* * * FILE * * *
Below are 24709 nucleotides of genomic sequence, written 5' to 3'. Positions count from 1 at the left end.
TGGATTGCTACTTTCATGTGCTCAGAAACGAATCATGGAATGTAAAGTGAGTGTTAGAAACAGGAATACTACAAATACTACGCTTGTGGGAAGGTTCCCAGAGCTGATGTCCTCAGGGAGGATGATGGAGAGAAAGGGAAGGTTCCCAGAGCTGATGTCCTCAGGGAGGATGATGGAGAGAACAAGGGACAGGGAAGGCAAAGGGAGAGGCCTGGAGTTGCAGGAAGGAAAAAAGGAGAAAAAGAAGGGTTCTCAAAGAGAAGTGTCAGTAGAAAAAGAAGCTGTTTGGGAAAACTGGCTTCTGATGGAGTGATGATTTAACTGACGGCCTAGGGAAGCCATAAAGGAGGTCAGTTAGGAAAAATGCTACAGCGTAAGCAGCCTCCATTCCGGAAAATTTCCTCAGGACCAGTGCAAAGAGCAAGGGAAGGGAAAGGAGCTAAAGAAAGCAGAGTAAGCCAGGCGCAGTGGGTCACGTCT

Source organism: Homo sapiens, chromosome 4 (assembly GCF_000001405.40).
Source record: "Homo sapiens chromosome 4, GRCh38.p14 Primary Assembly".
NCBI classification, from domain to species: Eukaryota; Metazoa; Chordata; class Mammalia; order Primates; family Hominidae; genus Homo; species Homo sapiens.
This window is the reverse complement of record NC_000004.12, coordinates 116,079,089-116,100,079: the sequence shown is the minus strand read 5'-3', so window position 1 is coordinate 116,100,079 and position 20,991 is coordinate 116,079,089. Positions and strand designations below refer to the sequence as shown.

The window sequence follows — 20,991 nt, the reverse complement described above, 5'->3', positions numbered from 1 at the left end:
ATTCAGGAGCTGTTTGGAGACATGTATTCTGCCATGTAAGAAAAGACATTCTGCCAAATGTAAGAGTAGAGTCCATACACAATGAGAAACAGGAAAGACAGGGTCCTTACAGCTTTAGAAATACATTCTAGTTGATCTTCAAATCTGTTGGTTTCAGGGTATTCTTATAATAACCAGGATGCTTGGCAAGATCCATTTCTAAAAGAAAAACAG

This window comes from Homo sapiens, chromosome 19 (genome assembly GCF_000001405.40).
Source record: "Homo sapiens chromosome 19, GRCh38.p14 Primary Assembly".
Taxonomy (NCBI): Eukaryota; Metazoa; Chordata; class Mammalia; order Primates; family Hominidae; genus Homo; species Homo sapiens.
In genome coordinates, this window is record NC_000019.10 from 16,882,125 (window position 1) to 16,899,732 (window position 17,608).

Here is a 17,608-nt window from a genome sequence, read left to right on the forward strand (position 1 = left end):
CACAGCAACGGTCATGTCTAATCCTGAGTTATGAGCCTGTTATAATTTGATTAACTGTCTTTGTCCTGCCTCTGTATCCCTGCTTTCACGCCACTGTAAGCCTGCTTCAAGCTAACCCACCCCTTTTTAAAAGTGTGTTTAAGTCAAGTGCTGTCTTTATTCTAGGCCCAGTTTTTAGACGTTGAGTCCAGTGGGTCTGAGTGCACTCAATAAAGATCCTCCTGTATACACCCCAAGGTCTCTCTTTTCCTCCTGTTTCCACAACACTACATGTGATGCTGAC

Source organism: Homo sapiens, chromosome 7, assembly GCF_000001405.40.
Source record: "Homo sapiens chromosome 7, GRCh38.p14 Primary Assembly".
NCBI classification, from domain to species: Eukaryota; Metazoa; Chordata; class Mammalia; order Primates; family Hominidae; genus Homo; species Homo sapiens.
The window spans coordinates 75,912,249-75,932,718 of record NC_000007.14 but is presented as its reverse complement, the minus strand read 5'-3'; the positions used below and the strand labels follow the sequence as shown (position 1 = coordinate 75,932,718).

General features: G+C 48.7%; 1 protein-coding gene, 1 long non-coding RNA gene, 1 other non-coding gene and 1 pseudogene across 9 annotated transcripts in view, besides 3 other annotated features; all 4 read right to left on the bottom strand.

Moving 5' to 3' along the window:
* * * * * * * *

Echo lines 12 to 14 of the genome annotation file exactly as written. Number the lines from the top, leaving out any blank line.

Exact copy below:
In genome coordinates, this window is record NC_000019.10 from 16,882,125 (window position 1) to 16,899,732 (window position 17,608).

Here is a 17,608-nt window from a genome sequence, read left to right on the forward strand (position 1 = left end):
CACAGCAACGGTCATGTCTAATCCTGAGTTATGAGCCTGTTATAATTTGATTAACTGTCTTTGTCCTGCCTCTGTATCCCTGCTTTCACGCCACTGTAAGCCTGCTTCAAGCTAACCCACCCCTTTTTAAAAGTGTGTTTAAGTCAAGTGCTGTCTTTATTCTAGGCCCAGTTTTTAGACGTTGAGTCCAGTGGGTCTGAGTGCACTCAATAAAGATCCTCCTGTATACACCCCAAGGTCTCTCTTTTCCTCCTGTTTCCACAACACTACATGTGATGCTGAC